Is history really written by garment exporters? Do men rubbing themselves against flyovers really need organisation? Is education for us what boxing must have been for the black man? Was there a better icon for badminton than Jeetendra?
Sarnath Banerjee’s graphic commentary on contemporary India, The Harappa Files, creates a new way of using text and pictures that makes commentary akin to a strain of virus that explodes in each individual brain in a unique way. The open-ended, elliptical, corrosive and pointless come together in a colloidal suspension of text and image that makes for uneven consumption and some residual grit in the mouth.
A new form, even when described in old ways (a graphic novel or commentary), is always more than a Venn diagram overlap of existing ideas. In Banerjee’s hands, the graphic commentary wriggles itself into adroit new positions that create vignettes of both sharp familiarity and deep surprise. Here Banerjee takes us through the cracks in our time into a succession of bite-sized snapshots that look at us from various vantage points. To be fair, it looks like a lot of random commentaries strung with a transparently insubstantial device but, far from hurting the book, it helps generate a surplus of meanings, including some that might not be fully intended. The drawing is evocative, specialising in creating precise memories of experiences we have never quite had. Together it paints a picture of an India cracking at the pot-belly and creaking everywhere else.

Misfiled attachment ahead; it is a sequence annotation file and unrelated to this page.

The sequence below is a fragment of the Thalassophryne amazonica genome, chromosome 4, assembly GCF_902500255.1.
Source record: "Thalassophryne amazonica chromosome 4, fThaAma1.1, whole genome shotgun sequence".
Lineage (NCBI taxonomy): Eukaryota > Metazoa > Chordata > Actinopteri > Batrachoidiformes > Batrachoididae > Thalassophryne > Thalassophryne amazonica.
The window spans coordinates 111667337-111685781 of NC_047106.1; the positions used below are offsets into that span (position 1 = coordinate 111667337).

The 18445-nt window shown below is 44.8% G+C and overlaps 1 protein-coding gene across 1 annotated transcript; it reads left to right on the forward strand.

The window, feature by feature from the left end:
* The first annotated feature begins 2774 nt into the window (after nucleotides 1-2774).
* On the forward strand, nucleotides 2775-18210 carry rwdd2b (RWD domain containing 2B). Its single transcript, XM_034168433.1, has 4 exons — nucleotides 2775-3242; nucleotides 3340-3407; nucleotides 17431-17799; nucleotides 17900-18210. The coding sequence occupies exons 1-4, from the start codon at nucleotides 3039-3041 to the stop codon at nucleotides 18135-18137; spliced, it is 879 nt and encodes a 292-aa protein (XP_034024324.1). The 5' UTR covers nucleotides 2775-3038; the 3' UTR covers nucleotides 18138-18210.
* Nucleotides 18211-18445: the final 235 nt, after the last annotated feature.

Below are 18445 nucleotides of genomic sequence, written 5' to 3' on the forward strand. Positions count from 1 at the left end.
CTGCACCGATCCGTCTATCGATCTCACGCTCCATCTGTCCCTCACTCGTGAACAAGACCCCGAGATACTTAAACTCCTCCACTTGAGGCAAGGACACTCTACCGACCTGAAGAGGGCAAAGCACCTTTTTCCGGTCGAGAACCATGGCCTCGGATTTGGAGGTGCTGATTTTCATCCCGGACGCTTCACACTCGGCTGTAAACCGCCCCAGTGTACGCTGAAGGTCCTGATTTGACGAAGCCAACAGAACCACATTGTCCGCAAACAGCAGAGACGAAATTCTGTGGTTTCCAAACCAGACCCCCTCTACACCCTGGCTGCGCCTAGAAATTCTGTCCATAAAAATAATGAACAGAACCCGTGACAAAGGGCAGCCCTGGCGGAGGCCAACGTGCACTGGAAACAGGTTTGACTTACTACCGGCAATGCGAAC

A book that is perhaps not really meant to be read, only inhaled.